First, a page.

Hey all! Question- how long do you continue promoting a series (or a film or a short) after you’re done? Does that change if it’s done because the story is over versus it’s done because you’re out of money/resources? Does the type of promotion change after a certain point? What’s the goal? Any/all thoughts here appreciated!
The Spell Tutor is completely wrapped and I think I’ll actively promote for another year or so (mostly because it’s still going to be active in the festival circuit), after which I’ll gear down to a more passive level and concentrate on my newer project.
Until my next episode comes out which is about every 5 weeks. But I don’t like to promote too much because I don’t want to be annoying but I’m pretty sure that’s a bad mindset.
In today’s low budget filmmakers world social media is the only free route for us, you have to try and do everything you can to get the word out there, no one, no creative filmmaker should be concerned with annoying anyone with their promotions or people who react negatively towards what you put out there. Me personally anytime I get the chance I will promote. On one site one person complained that I was posting too much and I got abuse from some people, the key here is not to respond but to carry on posting and believing in your product. Some people think it’ll do you harm if people complain but out of the 5 people that’ll hurl abuse one of them will watch an Episode of your series. My web series Rebecca Gold has only 5 Eps so it finished it’s run at the end of last year and I’m still promoting and because of my posting, I’m getting people subbing and discovering Rebecca’s world. Now it’s winning awards and a few people that hurl abuse at me in the past, (because I kept a note of their names), are now asking for my friendship on Facebook, they probably think that I’d forgotten what they had said about my bite-size web series, Isn’t life funny. Remember what Eliot Ness repeatedly shouted at Capone: “Never stop fighting till the fight is done.” I’ll stop when my web series is done not until then.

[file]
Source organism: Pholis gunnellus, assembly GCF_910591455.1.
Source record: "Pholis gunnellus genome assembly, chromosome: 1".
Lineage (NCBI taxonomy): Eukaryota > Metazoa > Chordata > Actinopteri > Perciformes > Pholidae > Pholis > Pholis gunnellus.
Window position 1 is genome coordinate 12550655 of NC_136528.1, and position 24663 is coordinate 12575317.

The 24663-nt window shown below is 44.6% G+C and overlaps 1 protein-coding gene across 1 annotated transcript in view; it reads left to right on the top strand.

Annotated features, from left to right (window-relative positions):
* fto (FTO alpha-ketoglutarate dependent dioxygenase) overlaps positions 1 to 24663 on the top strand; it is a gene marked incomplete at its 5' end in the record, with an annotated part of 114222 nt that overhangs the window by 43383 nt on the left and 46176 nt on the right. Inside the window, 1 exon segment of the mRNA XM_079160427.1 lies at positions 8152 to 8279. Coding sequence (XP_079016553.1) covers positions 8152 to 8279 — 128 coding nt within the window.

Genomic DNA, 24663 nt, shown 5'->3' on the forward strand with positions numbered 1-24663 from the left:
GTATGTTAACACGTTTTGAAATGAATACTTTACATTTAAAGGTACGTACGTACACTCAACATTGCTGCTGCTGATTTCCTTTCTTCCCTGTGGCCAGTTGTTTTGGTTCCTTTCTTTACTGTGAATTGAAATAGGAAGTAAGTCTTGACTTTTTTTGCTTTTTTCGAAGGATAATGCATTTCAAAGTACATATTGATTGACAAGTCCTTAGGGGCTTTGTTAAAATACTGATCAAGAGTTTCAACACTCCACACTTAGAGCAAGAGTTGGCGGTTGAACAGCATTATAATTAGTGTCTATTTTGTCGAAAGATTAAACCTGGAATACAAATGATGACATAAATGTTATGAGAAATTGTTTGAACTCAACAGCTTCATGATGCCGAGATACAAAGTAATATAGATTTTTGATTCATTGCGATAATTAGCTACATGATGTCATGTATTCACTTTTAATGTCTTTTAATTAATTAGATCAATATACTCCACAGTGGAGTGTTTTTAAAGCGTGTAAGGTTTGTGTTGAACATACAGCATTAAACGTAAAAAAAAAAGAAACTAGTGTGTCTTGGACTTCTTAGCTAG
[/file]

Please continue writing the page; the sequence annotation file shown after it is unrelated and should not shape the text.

I understand your reasoning, but at the same time I know that super-saturating an audience causes many of them to tune out or actively avoid the input; not sure if that’s worth the number you may attract. I’m not saying not to believe in your creation or not to promote, but I also think it should be in balance…and, of course, this is just my two cents (Canadian cents, so worth considerably less ).
I love Canadians, I work in Toronto every year and have many friends there, I’m from the UK - there’s one thing I do know, I know I don’t know everything so you may be right.